Why do I sometimes feel we’re caught in a kind of Groundhog Day in the blogosphere, where we are doomed to repeat ourselves until we learn the lessons our forebears learned? Are we so arrogant that we think we’re smarter? The lessons are:

  • The Chinese Walls aren’t just for the Chinese. They’re for us: to protect us against conflicts of interest, snake-oil salesman, shysters and shills. These walls were built over centuries, and we shouldn’t think we’re so smart we don’t need them, however imperfect they are.
  • You write to promote your company, however tangentially, and you speak for that company. It’s not a cherrypicking job. You can’t just ignore topics you don’t like the look of. If you don’t know what the line is, find out and tell your audience asap. If the story is wrong, get your version out asap.
  • Define the conversation, and the conversationalists. Too much talk about conversations, already. It’s a nice, neutral, inclusive word. But it’s not really. Because most of the time we don’t know who’s talking, and what their real purpose is. When PR firms with clients, or venture capitalists with an interest in seeing their investments rise in value, or whatever, start to get involved they naturally want to steer the conversation a certain way. Nothing wrong with that, except they must accept that they remain on one side of the conversation. They can’t claim to be on both sides. Journalists learned this a long time ago. It’s time we all remembered it.

Killing the Couch-Loving Individualists

Is HP’s anti-telecommuting move just a bid to shed expensive jobs? Thanks to my old chum Tom Raftery (thanks for the accommodation, Tom, and congrats on the baby!) Bernie Goldbach reckons it is. And he makes the important point that customers

considering H-P as part of a core IT package during the next 12 months–ensure you are comfortable about the manner in which your requests for assistance are to be handled. The mid-career people who consult with you about your enterprise computing purchase today may not be on the H-P payroll at the end of the year. If you are working with someone from H-P to construct a robust data centre, I would ask whether that project manager or IT specialist has to move. You need to know whether the people who are upgrading your services will be around to service it next year, regardless of the hour of the day when you need help. When you buy H-P, you expect better than Wal-Mart.

What I probably didn’t stress enough in my morning post was that telecommuters, whether they’re doing the washing, mowing the lawn or riding a tractor during conference calls, will probably be at their computer long after the cubicle drones are on the beach parasailing. Telecommuters, I suspect, tend to be more diligent, even if they may take a nap on the sofa (I’ve just got a new one by the way; $150 for a very nice custom-made number from Ojolali) in the middle of the day. Whether it’s through guilt at breathing non-cubicle air or a heightened sense of professionalism born of independence, telecommuters are probably more productive than their cubicle-bound brethren.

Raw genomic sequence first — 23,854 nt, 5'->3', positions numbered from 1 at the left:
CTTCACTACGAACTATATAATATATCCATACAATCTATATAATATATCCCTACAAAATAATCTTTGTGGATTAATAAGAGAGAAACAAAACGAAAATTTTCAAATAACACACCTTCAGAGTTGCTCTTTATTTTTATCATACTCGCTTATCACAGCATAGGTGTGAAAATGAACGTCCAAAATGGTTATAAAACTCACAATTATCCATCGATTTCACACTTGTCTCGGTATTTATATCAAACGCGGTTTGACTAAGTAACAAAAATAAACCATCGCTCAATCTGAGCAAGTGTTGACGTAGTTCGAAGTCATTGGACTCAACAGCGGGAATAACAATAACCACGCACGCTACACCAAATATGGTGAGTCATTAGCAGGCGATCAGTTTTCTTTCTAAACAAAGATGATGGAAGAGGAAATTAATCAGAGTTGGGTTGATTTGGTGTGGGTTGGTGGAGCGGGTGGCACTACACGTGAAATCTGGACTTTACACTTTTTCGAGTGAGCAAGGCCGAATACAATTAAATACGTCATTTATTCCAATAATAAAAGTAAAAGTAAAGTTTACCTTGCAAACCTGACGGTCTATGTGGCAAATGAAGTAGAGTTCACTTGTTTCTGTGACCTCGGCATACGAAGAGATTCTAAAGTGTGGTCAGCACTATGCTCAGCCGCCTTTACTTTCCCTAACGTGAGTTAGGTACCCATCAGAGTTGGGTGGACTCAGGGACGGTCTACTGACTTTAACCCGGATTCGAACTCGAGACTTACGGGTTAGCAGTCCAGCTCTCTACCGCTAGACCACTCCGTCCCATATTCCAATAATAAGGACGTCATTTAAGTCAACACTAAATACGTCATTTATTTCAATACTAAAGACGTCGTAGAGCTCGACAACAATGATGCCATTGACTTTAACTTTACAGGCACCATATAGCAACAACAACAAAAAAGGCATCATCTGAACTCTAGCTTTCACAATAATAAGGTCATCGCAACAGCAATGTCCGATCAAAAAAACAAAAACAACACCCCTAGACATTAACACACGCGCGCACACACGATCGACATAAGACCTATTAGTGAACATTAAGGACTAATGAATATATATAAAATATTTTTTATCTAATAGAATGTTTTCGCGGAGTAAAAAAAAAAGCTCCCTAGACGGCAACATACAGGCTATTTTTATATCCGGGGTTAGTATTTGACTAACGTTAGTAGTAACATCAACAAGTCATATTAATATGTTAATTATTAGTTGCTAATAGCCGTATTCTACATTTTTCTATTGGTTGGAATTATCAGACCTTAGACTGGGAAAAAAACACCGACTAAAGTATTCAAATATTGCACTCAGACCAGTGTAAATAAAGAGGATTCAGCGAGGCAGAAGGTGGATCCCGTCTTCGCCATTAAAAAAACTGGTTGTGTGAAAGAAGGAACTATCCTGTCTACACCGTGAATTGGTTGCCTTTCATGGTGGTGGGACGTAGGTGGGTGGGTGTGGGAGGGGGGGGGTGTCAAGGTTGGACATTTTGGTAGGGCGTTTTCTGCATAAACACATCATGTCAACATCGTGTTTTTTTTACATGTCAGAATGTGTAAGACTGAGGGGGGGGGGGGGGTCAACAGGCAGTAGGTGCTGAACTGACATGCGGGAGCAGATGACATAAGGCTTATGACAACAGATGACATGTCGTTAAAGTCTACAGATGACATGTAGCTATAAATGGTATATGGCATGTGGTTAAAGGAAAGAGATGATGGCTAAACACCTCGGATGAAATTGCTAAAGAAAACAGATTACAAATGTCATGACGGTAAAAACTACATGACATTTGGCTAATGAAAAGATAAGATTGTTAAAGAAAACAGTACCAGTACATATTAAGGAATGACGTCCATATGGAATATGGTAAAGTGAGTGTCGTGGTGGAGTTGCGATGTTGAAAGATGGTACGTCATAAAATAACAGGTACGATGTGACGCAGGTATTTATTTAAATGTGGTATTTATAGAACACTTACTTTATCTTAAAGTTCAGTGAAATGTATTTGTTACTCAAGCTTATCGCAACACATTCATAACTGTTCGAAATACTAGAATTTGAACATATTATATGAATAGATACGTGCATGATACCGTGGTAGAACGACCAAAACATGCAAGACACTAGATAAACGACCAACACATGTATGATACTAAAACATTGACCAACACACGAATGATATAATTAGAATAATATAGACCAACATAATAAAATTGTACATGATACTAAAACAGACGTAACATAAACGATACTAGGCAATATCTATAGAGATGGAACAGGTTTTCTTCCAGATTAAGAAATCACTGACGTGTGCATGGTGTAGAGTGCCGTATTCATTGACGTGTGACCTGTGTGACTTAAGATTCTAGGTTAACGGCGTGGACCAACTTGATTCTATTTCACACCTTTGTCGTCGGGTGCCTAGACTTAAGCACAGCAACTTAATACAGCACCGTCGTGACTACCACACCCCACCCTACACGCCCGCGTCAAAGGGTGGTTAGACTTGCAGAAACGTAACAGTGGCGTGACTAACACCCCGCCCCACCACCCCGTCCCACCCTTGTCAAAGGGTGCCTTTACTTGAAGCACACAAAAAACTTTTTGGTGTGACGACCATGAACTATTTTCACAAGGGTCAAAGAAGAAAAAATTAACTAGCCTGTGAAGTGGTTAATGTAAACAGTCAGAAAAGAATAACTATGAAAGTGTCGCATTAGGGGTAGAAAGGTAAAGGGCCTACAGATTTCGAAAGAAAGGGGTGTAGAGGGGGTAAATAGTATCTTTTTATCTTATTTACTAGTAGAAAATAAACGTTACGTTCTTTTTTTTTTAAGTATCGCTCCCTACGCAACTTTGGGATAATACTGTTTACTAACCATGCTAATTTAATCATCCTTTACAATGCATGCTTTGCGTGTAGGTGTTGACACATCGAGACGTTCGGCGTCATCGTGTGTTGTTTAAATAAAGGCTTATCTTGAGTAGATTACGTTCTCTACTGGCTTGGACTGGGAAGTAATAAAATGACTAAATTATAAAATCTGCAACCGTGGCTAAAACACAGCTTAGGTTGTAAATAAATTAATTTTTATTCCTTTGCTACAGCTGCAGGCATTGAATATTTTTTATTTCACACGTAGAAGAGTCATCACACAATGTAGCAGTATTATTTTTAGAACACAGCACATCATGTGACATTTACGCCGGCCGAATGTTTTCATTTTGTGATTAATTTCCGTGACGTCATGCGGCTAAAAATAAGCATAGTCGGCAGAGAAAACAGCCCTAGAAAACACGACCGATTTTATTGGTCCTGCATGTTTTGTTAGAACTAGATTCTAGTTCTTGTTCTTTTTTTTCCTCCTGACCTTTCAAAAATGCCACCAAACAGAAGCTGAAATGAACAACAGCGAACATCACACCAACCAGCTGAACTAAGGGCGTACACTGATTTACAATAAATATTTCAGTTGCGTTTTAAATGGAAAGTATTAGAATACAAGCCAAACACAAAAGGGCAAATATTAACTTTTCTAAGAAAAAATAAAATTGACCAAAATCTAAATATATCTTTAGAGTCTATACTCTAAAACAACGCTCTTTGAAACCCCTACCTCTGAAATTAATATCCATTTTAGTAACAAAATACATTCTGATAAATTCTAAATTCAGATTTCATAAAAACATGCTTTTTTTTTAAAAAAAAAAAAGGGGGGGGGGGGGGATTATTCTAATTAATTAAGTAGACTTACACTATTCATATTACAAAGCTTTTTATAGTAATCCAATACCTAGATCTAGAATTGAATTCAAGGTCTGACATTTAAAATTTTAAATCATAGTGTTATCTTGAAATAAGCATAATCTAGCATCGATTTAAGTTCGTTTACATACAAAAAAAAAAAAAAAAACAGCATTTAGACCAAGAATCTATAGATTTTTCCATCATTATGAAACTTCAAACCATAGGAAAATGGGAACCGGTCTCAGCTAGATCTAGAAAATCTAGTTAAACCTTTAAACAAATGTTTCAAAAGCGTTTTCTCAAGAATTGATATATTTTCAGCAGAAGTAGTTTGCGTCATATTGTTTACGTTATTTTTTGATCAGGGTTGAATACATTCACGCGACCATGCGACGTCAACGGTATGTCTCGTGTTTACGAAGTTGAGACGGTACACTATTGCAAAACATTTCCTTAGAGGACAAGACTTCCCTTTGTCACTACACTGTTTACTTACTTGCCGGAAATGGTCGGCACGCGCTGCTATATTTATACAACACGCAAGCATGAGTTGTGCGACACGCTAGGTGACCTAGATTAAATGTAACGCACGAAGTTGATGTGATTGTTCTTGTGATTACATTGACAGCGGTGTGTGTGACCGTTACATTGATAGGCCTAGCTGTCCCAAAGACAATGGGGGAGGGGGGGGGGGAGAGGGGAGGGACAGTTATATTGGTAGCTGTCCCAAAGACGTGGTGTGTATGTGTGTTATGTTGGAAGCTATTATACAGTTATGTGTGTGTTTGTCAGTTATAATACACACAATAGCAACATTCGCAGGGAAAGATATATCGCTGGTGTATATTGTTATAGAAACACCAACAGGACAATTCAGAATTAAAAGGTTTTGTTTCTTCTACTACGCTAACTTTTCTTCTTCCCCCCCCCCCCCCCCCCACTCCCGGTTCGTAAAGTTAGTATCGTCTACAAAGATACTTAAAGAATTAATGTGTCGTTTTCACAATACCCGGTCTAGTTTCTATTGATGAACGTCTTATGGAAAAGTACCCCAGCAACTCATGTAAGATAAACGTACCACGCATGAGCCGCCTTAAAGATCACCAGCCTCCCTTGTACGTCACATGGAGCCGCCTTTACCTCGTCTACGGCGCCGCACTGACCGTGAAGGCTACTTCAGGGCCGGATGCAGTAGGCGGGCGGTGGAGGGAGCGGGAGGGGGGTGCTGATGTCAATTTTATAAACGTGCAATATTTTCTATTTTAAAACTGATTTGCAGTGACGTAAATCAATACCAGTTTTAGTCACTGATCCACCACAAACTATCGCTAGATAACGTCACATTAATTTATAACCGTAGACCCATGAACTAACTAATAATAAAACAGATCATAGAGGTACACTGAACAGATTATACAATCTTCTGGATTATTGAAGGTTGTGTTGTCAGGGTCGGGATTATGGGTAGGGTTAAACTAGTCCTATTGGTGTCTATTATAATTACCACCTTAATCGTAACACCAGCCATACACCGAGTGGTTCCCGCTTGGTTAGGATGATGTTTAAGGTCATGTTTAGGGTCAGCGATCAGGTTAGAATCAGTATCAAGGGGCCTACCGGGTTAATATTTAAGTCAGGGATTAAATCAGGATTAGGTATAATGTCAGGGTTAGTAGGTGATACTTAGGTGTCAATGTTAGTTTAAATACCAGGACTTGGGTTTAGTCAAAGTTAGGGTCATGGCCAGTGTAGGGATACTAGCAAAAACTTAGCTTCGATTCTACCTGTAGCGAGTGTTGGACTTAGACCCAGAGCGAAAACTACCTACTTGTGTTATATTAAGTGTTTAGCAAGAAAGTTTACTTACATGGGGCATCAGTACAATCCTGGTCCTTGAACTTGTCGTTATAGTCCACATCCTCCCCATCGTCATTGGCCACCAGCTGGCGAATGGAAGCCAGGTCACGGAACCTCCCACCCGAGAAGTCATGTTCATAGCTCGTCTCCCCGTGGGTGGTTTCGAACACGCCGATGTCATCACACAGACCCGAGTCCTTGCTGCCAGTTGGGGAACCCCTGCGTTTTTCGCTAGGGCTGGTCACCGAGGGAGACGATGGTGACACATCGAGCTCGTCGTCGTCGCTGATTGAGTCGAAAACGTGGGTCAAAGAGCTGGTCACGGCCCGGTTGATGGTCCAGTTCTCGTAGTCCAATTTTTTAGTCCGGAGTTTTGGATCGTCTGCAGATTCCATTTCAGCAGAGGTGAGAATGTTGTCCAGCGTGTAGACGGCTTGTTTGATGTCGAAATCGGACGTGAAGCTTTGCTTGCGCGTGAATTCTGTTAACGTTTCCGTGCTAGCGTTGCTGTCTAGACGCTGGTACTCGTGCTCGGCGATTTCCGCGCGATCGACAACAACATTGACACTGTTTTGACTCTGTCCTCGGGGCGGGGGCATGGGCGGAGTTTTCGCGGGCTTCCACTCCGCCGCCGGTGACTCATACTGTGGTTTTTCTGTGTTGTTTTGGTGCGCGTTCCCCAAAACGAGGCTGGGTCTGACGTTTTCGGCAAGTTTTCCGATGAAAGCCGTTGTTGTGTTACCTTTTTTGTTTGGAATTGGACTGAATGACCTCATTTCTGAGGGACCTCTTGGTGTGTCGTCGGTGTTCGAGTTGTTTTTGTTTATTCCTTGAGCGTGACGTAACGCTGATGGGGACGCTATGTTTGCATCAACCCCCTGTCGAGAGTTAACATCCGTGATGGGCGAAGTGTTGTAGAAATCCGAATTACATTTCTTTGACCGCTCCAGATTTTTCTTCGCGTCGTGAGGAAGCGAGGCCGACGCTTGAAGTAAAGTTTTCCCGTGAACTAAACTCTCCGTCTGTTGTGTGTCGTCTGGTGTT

This seems to be borne out by a survey in Australia conducted by Sensis, which reported that only 1% of businesses reported negative impacts from teleworking. Staff, however, told a different story: 13% felt they were actually working longer hours, according to The Melbourne Age. It’ll be interesting to see what happens at HP.

Want Some Wi-Fi In Your Shopping Cart?

Amazing how Wi-Fi has come, in three or so years, from a very obscure and slightly geeky thing to something supermarkets sell, both in terms of devices and services.

Robert Jaques of VNUNet today reports that Linksys “will begin marketing a special line of wireless networking products for home users at selected Tesco superstores in the UK”. Linksys, the report says, is “the only consumer networking vendor in all three of the world’s top retailers, i.e. Tesco, Wal-Mart and Carrefour”.

A piece in this month’s Grocery Headquarters magazine, meanwhile (yes, I read it all the time) says “the supermarket industry is starting to use wi-fi cafes to drive incremental sales and customer loyalty one latte at a time”. Supermarkets in the U.S., the report says, are using their own wireless LANs to offer customers Wi-Fi. Wegmans Food Markets is already testing the technology in two Pennsylvania stores. Quality Food Centers (QFC), a division of Cincinnati-based Kroger Co., offers shoppers wi-fi access in half a dozen stores in the state of Washington.

Soon Wi-Fi will just be something that everyone has, everyone expects, and nobody pays for. Just as it should be.

News: A Positive Spin For RFID

 In case you haven’t had enough of RFID tagstiny devices to track everything from car tires to clothing — here’s a long, positive piece from CNET. RFID, they say, “is changing how retail businesses work and could generate billions of dollars in revenue for software makers.”

 

RFID tags could also create “huge savings for retail operations that currently use a variety of more labor-intensive means to track inventory. RFID also promises to deliver more accurate and detailed information. And as Wal-Mart and other retail giants buy into the RFID concept, software makers and other high-tech companies are salivating over the billion-dollar-plus prospects of this new market.” Interesting, but I think we could see a bit more skepticism.